The good news is that you will start to question it eventually. You’ll start to remember bits of who you were before you decided that you weren’t enough. You’ll fight it for a little while, but eventually the curiosity will get the better of you, and you’ll start to lean in. You’ll remember your creative side and how much you love to read, write, and how you need music like you need air or water. You’ll very slowly and timidly start to create again. I can’t yet say whether or not it takes off like maybe it would have if you had questioned it sooner – I’m not that far in yet.

As you continue to lean in to the questions you have about who you actually are, you’ll find that you have some pretty strong opinions about things that you hadn’t really stopped to consider before, and many of them aren’t quite in alignment with some of the people and situations you’ve tolerated before. You’ll realize that you’re a little bit crazy about humanity – especially those kept in the margins. It turns out that all those years you spent trying to be someone mainstream society found acceptable will be absolute wasted time, because it’s those people on the fringes that you connect with most. You’ll realize that community and relationship comes easy with the right people.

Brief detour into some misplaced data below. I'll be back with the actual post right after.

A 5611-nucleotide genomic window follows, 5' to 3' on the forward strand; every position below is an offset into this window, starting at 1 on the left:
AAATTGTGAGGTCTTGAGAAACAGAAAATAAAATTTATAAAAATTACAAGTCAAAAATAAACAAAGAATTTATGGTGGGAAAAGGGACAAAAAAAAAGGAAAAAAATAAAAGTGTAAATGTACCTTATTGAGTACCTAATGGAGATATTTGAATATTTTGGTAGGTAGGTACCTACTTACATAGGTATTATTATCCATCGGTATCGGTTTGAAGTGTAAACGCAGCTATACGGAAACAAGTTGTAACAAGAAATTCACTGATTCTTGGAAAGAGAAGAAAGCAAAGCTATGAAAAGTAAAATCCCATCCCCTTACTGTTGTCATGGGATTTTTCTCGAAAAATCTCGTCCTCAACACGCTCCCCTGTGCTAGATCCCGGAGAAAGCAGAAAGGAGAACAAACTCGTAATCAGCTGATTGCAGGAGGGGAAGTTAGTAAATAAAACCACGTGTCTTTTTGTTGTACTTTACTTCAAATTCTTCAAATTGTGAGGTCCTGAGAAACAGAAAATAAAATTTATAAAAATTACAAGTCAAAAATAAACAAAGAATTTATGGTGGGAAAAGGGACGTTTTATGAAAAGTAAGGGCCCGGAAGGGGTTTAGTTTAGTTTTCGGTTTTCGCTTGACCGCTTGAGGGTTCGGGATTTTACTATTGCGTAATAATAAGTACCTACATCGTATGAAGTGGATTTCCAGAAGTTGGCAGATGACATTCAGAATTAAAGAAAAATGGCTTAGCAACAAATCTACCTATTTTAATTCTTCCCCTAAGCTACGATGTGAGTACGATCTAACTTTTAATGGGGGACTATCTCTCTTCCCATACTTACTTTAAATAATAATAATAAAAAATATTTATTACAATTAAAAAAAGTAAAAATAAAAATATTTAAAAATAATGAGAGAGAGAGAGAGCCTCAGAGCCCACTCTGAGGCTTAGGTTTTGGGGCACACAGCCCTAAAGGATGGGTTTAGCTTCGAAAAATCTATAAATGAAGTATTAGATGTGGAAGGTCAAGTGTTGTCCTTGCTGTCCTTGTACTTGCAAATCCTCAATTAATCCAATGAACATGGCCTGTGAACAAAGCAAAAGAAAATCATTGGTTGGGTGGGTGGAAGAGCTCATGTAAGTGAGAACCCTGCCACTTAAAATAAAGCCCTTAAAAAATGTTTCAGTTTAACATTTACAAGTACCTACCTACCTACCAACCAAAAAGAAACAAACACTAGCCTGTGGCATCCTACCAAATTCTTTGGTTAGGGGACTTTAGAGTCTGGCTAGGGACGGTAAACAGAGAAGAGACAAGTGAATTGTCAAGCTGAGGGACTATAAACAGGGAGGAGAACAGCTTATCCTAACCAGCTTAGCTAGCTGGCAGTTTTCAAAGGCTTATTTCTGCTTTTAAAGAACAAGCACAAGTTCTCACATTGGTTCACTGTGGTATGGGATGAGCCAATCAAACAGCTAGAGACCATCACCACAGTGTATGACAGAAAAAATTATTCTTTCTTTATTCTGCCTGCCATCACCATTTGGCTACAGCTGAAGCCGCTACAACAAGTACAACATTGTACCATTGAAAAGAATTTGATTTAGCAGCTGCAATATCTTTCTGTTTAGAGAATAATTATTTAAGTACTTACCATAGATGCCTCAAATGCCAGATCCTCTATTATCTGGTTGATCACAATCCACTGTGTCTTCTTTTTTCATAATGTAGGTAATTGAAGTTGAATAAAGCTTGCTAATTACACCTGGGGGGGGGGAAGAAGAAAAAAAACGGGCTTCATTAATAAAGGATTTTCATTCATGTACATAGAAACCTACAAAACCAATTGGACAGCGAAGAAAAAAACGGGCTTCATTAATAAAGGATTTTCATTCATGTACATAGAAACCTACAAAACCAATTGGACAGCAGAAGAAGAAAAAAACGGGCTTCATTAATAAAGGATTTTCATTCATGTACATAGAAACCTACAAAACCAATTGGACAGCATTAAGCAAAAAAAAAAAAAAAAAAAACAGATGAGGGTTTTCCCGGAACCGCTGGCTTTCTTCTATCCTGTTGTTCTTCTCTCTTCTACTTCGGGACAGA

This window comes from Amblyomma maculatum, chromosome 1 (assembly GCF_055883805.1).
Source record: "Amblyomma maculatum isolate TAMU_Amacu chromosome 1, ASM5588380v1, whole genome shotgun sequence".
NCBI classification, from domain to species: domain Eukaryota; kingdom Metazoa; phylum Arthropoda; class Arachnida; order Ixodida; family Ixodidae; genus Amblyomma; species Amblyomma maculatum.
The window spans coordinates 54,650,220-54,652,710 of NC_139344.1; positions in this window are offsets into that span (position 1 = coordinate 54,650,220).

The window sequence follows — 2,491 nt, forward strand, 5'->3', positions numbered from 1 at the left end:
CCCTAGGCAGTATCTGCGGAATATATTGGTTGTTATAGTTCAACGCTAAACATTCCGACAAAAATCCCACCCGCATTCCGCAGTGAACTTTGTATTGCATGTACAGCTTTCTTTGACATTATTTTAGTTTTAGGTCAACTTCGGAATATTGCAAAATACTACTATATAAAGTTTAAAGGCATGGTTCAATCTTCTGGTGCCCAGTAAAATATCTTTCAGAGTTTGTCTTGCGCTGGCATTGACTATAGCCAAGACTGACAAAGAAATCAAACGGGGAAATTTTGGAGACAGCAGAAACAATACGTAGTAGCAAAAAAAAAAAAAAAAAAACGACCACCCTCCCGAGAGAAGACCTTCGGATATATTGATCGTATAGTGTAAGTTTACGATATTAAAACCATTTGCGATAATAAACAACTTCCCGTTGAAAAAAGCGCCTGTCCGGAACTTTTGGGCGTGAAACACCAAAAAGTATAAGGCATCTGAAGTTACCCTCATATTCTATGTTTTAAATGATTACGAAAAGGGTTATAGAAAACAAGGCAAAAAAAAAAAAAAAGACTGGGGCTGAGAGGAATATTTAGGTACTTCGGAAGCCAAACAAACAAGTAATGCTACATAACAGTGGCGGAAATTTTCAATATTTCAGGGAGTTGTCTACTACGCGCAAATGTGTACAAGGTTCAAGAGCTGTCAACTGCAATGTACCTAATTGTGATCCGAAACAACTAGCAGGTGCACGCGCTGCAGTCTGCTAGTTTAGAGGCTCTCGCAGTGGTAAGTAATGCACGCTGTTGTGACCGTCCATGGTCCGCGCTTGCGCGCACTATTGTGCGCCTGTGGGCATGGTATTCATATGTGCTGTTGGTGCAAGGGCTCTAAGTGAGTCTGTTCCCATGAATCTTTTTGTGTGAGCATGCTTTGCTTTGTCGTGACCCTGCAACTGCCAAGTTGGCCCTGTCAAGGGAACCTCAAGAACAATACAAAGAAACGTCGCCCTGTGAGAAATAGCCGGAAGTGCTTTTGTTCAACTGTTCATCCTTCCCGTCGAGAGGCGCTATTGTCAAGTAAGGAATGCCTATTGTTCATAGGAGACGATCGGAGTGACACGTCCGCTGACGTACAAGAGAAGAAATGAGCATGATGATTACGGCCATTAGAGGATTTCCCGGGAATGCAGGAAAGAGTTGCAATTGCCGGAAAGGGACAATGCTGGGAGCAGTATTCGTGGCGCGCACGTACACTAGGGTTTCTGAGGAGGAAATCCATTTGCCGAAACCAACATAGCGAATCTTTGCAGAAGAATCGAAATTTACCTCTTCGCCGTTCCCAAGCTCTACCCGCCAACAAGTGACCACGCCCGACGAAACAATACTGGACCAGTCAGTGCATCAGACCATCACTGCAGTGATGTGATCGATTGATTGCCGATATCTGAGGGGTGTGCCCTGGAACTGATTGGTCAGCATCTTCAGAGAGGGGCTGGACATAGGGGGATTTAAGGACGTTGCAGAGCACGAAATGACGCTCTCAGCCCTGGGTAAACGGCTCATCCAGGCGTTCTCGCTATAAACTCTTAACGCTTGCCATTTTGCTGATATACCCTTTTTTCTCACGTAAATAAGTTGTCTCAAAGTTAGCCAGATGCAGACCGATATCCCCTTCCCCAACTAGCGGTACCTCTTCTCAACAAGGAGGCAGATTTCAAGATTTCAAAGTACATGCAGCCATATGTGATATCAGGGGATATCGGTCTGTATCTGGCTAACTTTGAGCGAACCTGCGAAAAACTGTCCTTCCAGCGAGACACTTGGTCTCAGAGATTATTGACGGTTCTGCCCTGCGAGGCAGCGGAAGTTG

It’s been a little more than 30 years since this picture of you with your typewriter was snapped, and I’d be lying if I said most of them weren’t spent living as someone that’s not fully you. While I can’t go back and change anything, I can commit to continuing to rediscover and reacquaint myself with the person that’s been hidden for so long. You have always been enough.

Love,
An older, wiser version of yourself

Daddy Issues

Wow, Monya. You really just stepped back in after a four month absence with a topic like daddy issues? No personal update or anything, just jumping in, huh?